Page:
Republican presidential hopefuls always clobber one another over immigration policy. This cycle has been no exception, with Scott Walker, Jeb Bush and others carving out their own territory. The winner is the Democratic nominee, who can use immigration as a powerful weapon against the eventual Republican candidate. Hillary Clinton no doubt sees the potential. While she has commented on little else, she has already promised that if elected she would go beyond President Obama’s questionable executive order.
The GOP needs to end the family drama and resolve the policy dispute, not least because it is the right thing to do in every sense—economically, politically and morally. With a world on fire and economic growth strangled by government regulation, it would be unacceptable for Republicans to lose a critical election over immigration. A Washington DC immigration attorney is following this story closely.
This isn’t a matter of finding the “right” candidate. The question is whether Republicans can unite around a set of rational principles. Here are a few that any serious contender should be able to support.
- Sovereignty. The U.S. has the right to determine the conditions under which noncitizens can cross its borders. The next president must work with Congress to make that determination, in accordance with the Constitution, which isn’t the path the current administration has chosen.
- Border security. One of government’s primary duties is to protect citizens. Given terrorism and organized crime—drug cartels, weapons and human trafficking—the federal government must secure the borders as a first step to reform. Even candidates perceived as more open on immigration agree.
Gov. Bush said in New Hampshire last month that “we need to control our border first of all.” Sen. Marco Rubio similarly acknowledged that Americans are not going to support immigration reform “until you show them—not tell them, you better show them—that illegal immigration is under control.” A Washington DC immigration lawyer represents clients on a wide range of immigration issues, whether localized or on a global scale.
- Enforcing our laws: The U.S. is a nation of immigrants, but also a nation of laws. The federal government must enforce our laws internally, penalizing those who overstay their visas, and implementing a universal verification system so employers can be sure they are hiring employees legally.
- Legal immigration policies should support economic growth. If current quotas are bringing in enough talent, let’s keep them. If more immigration or less red tape will boost the economy, let’s try that. Guest-worker visas should ebb and flow with the economy. Legal immigration should focus more on what workers can contribute to the economy, as is the case in most other nations, and less on distant familial relationships.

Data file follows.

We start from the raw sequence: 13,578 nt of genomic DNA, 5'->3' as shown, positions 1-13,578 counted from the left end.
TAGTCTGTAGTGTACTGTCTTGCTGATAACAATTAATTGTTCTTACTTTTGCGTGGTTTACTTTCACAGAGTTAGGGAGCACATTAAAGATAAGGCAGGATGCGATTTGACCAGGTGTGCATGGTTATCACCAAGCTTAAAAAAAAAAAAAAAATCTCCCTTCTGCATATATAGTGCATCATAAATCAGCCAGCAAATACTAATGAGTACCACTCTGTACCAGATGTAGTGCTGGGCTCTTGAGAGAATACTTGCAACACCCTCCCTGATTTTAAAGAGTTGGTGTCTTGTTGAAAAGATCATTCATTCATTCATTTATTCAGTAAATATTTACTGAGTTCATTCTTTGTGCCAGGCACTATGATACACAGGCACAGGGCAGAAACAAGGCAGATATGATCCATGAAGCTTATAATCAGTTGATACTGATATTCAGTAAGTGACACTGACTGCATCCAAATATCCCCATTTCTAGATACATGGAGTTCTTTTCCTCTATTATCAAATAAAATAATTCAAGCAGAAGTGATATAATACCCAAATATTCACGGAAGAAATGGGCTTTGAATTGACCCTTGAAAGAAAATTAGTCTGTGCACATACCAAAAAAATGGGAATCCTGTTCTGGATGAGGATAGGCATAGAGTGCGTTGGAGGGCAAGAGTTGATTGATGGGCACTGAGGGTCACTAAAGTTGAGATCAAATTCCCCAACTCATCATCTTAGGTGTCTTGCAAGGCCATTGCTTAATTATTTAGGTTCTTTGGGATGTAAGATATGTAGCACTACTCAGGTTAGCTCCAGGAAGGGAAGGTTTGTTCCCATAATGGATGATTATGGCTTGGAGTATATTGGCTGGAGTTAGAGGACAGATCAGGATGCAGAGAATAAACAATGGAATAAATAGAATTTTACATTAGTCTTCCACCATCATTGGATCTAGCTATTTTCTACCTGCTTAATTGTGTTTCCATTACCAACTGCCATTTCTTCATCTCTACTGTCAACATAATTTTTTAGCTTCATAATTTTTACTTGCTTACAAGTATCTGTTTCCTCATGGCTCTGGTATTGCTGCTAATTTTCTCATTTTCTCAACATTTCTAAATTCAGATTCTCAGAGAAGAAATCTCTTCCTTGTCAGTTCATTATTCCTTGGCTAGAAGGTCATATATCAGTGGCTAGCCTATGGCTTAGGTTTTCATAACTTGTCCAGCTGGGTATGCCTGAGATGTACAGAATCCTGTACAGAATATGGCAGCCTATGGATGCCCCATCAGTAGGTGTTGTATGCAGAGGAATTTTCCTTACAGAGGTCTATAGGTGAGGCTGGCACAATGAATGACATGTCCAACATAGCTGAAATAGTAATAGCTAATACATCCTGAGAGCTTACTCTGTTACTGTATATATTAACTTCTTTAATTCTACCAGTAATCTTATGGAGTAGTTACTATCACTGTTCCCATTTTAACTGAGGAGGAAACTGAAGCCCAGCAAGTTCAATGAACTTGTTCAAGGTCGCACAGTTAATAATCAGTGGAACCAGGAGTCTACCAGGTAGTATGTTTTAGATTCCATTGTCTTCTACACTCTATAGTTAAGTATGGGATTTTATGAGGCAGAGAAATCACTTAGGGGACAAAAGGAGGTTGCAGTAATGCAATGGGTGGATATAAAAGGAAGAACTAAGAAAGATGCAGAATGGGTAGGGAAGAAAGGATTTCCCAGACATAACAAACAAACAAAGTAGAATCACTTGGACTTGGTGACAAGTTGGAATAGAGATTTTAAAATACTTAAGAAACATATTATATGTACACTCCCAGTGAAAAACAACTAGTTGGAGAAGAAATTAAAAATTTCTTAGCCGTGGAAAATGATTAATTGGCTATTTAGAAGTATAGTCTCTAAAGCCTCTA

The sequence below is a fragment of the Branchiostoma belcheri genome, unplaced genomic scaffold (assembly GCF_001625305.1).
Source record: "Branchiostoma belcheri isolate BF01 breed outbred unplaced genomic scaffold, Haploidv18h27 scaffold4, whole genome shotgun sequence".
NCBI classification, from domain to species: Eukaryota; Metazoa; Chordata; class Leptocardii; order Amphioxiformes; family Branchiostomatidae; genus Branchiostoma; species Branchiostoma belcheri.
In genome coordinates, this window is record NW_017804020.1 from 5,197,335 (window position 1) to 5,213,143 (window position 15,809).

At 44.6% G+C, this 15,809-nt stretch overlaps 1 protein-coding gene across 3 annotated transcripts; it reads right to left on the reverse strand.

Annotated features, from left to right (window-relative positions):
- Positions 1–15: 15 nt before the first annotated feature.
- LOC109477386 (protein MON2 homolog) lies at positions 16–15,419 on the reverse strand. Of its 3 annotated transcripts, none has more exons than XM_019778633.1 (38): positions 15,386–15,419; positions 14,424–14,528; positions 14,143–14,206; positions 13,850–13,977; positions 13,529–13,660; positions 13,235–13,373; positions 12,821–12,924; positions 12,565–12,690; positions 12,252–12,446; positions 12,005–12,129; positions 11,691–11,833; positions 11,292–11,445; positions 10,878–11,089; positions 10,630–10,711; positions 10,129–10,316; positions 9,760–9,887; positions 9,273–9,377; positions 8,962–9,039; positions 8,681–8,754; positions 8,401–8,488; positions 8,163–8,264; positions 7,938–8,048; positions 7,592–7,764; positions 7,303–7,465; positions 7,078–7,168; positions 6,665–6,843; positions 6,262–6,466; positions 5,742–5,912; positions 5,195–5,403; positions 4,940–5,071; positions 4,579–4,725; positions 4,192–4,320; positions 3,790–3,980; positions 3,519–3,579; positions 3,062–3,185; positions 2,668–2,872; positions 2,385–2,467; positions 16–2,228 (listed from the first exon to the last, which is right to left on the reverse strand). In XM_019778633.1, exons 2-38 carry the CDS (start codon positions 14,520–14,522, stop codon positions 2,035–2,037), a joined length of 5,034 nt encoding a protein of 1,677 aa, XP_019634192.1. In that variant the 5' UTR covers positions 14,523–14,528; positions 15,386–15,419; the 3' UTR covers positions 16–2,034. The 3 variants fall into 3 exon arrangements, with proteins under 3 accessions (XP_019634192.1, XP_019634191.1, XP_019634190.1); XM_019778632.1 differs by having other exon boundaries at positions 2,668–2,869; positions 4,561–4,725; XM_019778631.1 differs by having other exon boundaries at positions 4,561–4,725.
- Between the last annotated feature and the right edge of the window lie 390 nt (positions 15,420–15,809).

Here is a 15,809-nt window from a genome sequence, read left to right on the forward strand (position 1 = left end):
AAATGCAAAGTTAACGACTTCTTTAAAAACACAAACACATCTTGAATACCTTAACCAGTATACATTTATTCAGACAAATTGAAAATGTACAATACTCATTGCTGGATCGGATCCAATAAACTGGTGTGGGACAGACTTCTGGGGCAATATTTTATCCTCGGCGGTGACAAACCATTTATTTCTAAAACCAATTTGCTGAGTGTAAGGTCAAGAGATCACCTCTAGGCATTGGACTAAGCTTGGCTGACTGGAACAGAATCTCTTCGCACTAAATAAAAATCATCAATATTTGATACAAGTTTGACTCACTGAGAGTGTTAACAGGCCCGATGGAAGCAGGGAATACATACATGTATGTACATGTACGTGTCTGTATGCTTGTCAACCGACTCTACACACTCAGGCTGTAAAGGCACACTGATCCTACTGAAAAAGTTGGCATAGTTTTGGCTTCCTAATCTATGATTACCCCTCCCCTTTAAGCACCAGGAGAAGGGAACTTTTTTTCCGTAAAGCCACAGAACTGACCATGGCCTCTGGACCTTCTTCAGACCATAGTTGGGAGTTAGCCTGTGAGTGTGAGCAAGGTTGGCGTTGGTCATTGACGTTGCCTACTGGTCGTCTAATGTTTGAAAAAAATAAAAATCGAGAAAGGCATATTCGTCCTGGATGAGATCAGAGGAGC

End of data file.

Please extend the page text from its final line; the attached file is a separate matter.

The best way to protect American workers is to generate economic growth. This is not synonymous with aggressively restricting immigration. Most studies conclude that immigration contributes to economic growth as well as innovation, and research and development. The American Enterprise Institute found in 2011 that “temporary foreign workers—both skilled and less skilled—boost U.S. employment” and that immigrants with advanced degrees working in science, technology, engineering and mathematics (STEM) fields “boost employment for U.S. citizens.” Every Republican who aspires to the presidency should acknowledge that immigrants of all skill sets can benefit the economy.
- Addressing the illegal population. The next president will need to work with Congress to establish consequences for violating our laws that are harsh enough to be meaningful but also reasonable. But with some 11 million people living in the U.S. illegally, every candidate should support a path to legal status—short of citizenship—for illegal immigrants willing to accept responsibility for their actions and take the consequences.
Such consequences could include passing a background check, paying a fine, demonstrating the ability to be independent of welfare, engaging in community or military service, learning English and taking an American civics course. Every option should be on the table, except amnesty, which forgives illegal conduct. It isn’t amnesty if immigrants admit wrongdoing and accept punishment.
- Citizenship. American citizenship is a privilege, not a right. Whether candidates support requiring people who are here illegally to return to their home countries to become citizens, or whether they propose allowing immigrants to remain in the U.S. and go through an arduous naturalization process, the privilege of citizenship is something worth protecting. A Washington DC immigration attorney provides comprehensive guidance to business clients with respect to their foreign national workforce, including short and long-term strategy and planning.
Candidates will disagree on the best way to implement these points. This is simply an attempt to set forth unifying principles that are easily articulated and essential if Republicans have a chance at winning the next presidential election. Absent rational immigration principles, the odds of winning aren’t very good.